Types of pulmonary hypertension

Pulmonary Hypertension – Types

There are two primary types of pulmonary hypertension:

• Primary (idiopathic) – This rare disease has an unknown origin, and in some cases, it may be hereditary, even passing down through generations. Both congenital and acquired primary pulmonary hypertension involve an increase in the mass of the right ventricle and atherosclerotic changes in the pulmonary artery. According to WHO recommendations (2008), this condition is termed "idiopathic pulmonary hypertension" (IPH). It progresses rapidly, affecting 5-6 individuals per million, leading to disability, and if untreated, premature death. Diagnosis of IPH relies on excluding other known and more common causes of elevated pressure in the pulmonary circulation.

• Secondary – This type develops in association with other diseases. It can be linked to connective tissue diseases (such as systemic scleroderma, systemic lupus erythematosus, vasculitis), HIV infection, congenital heart defects, post-thromboembolism in the pulmonary artery, and acquired heart defects (e.g., mitral stenosis, aortic defects) in diseases with insufficient left ventricle function. Pulmonary hypertension may accompany lung diseases, but it typically does not reach a high degree. Over a hundred diseases are known to lead to secondary pulmonary hypertension, where it acts as a complication of the underlying disease.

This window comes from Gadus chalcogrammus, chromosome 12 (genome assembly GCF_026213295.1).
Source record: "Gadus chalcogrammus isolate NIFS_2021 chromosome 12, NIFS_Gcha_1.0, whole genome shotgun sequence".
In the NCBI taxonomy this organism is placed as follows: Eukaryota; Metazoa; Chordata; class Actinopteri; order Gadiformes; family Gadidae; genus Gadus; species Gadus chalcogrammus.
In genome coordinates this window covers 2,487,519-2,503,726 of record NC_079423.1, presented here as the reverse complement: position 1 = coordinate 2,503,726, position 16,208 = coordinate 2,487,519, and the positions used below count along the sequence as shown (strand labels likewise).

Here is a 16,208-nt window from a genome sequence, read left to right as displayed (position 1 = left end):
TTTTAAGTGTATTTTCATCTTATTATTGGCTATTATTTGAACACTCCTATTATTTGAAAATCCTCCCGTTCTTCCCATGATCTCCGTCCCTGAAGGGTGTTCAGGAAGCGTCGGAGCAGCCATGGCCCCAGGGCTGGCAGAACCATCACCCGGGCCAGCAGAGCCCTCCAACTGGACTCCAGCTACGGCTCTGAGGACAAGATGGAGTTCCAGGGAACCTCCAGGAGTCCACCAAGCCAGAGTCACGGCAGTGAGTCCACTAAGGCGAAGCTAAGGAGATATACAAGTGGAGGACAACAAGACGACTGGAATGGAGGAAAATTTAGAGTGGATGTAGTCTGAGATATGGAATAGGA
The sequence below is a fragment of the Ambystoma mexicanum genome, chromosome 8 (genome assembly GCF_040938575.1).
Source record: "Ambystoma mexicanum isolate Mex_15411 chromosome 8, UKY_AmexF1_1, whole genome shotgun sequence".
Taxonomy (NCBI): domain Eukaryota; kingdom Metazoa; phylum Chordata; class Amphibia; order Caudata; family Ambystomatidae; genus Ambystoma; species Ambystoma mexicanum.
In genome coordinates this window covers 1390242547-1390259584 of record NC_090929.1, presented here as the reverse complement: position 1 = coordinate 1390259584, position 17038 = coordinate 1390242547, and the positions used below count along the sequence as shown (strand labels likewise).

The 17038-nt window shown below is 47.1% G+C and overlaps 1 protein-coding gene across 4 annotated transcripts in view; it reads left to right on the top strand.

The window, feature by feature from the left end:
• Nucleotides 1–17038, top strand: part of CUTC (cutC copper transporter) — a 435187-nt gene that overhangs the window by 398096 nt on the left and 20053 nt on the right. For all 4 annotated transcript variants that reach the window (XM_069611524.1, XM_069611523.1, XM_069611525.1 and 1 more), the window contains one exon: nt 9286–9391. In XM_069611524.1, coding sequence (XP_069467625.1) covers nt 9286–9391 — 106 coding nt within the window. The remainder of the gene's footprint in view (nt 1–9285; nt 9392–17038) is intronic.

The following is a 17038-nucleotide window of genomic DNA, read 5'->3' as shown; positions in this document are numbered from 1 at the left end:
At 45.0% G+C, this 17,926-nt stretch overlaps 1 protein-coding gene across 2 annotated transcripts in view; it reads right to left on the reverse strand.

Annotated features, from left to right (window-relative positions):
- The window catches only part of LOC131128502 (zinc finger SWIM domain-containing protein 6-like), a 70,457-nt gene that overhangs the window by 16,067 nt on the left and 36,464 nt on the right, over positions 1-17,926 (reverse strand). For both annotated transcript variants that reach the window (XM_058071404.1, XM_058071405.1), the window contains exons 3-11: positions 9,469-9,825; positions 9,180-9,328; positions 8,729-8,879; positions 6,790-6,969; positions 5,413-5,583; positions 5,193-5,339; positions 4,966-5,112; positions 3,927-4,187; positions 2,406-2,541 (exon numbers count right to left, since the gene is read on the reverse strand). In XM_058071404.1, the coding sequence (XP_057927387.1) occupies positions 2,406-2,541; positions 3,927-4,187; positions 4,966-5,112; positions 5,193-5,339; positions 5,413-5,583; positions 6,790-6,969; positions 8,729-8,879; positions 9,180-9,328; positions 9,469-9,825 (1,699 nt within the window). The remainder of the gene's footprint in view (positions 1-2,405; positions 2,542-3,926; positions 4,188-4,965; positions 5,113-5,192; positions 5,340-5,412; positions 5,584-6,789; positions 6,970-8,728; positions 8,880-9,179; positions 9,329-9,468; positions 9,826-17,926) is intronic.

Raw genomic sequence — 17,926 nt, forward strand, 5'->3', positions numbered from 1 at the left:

Based on the degree of pressure increase in the pulmonary artery (determined by cardiac catheterization or echocardiography), three degrees are recognized:
First degree – 25-45 mm Hg.
Second degree - 45-65 mm Hg.
Third degree - more than 65 mm Hg.

Clinical severity of circulatory failure categorizes pulmonary hypertension into four classes:

Class I: Patients with pulmonary hypertension without impairments in physical activity. Normal exercise does not cause discomfort.

Class II: Patients with pulmonary hypertension experiencing minor impairment during physical activity. Rest is comfortable, but routine physical activity results in dizziness, shortness of breath, chest pain, and weakness.

Class III: Patients with significant impairment of physical activity due to pulmonary hypertension. Even minor physical activity leads to dizziness, shortness of breath, chest pain, and weakness.

Class IV: Patients with severe pulmonary hypertension, experiencing intense dizziness, shortness of breath, chest pain, weakness with minimal exertion, and even at rest.

The prognosis for pulmonary hypertension patients depends on its underlying cause. Some diseases can be successfully treated, while idiopathic pulmonary arterial hypertension is progressive, with symptoms worsening over time. Ongoing global research aims to unravel the subtle mechanisms of this disease, leading to the development of new treatment methods. Many medications widely used in Western countries are registered in Ukraine, and it is anticipated that even more effective drugs will be introduced for treatment in the future.

It is crucial to promptly diagnose the disease and select the optimal treatment regimen for patients.